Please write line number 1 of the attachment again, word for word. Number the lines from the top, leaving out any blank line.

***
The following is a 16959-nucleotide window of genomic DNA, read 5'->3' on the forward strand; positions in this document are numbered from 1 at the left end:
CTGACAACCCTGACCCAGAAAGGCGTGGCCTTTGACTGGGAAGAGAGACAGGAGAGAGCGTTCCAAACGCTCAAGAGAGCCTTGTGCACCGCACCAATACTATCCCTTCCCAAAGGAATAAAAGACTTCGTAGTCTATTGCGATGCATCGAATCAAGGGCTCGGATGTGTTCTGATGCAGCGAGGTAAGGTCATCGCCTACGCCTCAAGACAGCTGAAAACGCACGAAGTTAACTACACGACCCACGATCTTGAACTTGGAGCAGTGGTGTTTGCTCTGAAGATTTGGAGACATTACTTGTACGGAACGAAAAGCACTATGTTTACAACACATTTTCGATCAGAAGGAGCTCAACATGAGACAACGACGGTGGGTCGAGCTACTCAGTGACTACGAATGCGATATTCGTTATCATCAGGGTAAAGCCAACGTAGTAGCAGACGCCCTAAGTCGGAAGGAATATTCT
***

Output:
The following is a 16959-nucleotide window of genomic DNA, read 5'->3' on the forward strand; positions in this document are numbered from 1 at the left end: